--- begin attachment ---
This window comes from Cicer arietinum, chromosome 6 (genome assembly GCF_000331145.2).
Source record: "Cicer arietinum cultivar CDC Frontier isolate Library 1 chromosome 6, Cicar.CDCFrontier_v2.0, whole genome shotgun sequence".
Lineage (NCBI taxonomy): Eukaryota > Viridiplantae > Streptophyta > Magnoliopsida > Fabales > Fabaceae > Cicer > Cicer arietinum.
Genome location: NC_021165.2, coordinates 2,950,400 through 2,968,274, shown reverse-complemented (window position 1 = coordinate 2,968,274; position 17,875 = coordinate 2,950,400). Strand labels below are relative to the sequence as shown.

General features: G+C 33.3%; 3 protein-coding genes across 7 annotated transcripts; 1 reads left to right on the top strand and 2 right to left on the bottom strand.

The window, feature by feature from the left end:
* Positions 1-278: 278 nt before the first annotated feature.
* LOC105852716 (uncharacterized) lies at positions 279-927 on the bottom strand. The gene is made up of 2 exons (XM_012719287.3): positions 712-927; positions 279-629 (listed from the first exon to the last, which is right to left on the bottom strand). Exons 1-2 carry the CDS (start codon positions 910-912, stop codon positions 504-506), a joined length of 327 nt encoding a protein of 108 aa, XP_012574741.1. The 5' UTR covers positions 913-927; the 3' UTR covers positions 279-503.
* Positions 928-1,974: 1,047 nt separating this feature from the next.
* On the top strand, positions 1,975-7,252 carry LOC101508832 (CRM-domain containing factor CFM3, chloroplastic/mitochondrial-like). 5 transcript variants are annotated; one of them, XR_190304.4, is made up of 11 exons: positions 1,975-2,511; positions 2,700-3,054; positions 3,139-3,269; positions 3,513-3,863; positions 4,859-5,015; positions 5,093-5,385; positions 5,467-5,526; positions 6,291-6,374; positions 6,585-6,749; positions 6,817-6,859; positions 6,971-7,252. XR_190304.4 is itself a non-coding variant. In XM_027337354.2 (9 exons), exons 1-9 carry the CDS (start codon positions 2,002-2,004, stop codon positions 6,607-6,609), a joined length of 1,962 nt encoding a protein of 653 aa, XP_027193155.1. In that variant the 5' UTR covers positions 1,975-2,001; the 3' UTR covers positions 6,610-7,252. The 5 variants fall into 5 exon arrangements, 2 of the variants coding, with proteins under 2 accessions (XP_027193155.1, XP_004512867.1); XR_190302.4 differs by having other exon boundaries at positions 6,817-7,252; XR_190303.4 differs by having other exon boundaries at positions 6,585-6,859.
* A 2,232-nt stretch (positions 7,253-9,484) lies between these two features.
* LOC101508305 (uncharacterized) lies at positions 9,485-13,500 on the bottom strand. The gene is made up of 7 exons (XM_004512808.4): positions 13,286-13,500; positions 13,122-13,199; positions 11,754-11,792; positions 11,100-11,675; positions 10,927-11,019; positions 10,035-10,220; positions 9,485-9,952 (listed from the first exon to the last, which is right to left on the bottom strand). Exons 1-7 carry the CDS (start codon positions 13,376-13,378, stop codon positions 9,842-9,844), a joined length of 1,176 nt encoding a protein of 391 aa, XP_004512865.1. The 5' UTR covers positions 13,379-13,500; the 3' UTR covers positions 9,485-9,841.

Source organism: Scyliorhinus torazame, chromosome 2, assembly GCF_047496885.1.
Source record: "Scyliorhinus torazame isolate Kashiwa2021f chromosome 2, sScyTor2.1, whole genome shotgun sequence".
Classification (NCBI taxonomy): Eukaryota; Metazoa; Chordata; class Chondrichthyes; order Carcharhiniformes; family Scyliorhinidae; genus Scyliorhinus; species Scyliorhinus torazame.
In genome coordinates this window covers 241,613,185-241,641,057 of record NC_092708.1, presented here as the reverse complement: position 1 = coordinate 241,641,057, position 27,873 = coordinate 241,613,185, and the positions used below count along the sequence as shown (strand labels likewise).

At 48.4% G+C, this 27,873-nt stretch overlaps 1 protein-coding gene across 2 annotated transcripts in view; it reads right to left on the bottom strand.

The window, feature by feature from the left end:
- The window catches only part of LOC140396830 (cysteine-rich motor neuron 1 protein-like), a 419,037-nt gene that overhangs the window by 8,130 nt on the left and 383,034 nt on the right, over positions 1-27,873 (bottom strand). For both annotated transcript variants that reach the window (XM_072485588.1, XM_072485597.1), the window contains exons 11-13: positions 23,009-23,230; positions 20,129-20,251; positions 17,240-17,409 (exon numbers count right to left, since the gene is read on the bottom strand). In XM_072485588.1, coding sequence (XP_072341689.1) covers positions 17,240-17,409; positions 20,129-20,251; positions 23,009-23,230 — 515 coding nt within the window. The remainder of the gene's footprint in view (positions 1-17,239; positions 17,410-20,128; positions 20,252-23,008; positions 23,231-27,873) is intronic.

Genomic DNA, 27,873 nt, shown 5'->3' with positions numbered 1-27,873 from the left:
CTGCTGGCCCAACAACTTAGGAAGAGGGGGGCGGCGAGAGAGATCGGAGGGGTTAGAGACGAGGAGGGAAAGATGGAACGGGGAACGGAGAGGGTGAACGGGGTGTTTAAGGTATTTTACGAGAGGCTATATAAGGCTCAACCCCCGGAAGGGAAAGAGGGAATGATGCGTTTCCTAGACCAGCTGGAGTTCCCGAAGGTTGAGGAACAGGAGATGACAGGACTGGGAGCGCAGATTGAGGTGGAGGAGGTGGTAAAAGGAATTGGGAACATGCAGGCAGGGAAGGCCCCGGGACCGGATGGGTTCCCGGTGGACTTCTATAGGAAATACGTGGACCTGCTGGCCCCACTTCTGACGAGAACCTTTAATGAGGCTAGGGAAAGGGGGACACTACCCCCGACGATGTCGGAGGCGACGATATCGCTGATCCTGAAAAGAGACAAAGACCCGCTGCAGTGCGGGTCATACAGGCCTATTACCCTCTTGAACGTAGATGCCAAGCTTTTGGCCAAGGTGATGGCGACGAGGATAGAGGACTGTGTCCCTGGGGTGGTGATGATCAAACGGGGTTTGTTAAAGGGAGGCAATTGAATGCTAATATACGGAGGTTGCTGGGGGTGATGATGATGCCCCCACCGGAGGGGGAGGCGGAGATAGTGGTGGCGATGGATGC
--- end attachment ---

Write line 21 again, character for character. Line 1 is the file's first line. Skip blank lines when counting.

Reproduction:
CTGCTGGCCCAACAACTTAGGAAGAGGGGGGCGGCGAGAGAGATCGGAGGGGTTAGAGACGAGGAGGGAAAGATGGAACGGGGAACGGAGAGGGTGAACGGGGTGTTTAAGGTATTTTACGAGAGGCTATATAAGGCTCAACCCCCGGAAGGGAAAGAGGGAATGATGCGTTTCCTAGACCAGCTGGAGTTCCCGAAGGTTGAGGAACAGGAGATGACAGGACTGGGAGCGCAGATTGAGGTGGAGGAGGTGGTAAAAGGAATTGGGAACATGCAGGCAGGGAAGGCCCCGGGACCGGATGGGTTCCCGGTGGACTTCTATAGGAAATACGTGGACCTGCTGGCCCCACTTCTGACGAGAACCTTTAATGAGGCTAGGGAAAGGGGGACACTACCCCCGACGATGTCGGAGGCGACGATATCGCTGATCCTGAAAAGAGACAAAGACCCGCTGCAGTGCGGGTCATACAGGCCTATTACCCTCTTGAACGTAGATGCCAAGCTTTTGGCCAAGGTGATGGCGACGAGGATAGAGGACTGTGTCCCTGGGGTGGTGATGATCAAACGGGGTTTGTTAAAGGGAGGCAATTGAATGCTAATATACGGAGGTTGCTGGGGGTGATGATGATGCCCCCACCGGAGGGGGAGGCGGAGATAGTGGTGGCGATGGATGC